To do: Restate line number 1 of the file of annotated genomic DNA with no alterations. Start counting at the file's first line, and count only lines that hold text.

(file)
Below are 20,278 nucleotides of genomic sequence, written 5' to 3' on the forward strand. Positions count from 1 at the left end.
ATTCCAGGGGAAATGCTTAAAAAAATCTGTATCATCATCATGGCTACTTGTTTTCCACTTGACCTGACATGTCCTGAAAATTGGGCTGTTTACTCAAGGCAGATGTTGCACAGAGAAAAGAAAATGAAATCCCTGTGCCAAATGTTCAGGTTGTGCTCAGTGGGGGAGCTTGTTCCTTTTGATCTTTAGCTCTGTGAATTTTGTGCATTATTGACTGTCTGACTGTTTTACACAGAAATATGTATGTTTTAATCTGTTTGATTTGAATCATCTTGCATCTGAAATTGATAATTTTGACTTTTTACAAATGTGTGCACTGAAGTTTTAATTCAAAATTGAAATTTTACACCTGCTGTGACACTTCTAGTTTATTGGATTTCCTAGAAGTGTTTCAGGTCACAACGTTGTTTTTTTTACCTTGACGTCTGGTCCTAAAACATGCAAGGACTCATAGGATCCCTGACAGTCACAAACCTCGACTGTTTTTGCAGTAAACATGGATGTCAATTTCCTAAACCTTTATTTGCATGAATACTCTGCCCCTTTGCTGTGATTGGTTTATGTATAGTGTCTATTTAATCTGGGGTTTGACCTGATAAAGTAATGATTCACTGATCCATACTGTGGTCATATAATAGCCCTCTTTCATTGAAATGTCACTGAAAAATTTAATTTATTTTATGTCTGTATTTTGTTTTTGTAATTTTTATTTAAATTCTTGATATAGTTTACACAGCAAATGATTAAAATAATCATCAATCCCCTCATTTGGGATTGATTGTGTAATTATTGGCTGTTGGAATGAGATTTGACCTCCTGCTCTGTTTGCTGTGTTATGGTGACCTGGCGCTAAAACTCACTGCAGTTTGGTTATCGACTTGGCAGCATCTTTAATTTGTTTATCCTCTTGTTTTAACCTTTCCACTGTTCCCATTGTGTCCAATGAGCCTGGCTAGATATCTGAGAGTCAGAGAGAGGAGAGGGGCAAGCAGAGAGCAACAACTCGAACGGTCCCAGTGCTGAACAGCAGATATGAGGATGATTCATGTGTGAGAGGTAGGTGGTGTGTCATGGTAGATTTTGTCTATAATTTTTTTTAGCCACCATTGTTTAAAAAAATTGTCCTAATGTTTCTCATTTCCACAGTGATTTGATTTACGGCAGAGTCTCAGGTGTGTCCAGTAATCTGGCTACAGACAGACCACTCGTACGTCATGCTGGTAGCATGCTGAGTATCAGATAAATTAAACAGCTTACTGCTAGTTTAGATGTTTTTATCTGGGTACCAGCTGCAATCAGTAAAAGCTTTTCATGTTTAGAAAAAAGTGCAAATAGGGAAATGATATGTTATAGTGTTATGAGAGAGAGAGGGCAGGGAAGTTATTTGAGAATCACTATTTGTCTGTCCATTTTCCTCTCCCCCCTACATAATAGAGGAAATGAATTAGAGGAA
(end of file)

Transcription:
Below are 20,278 nucleotides of genomic sequence, written 5' to 3' on the forward strand. Positions count from 1 at the left end.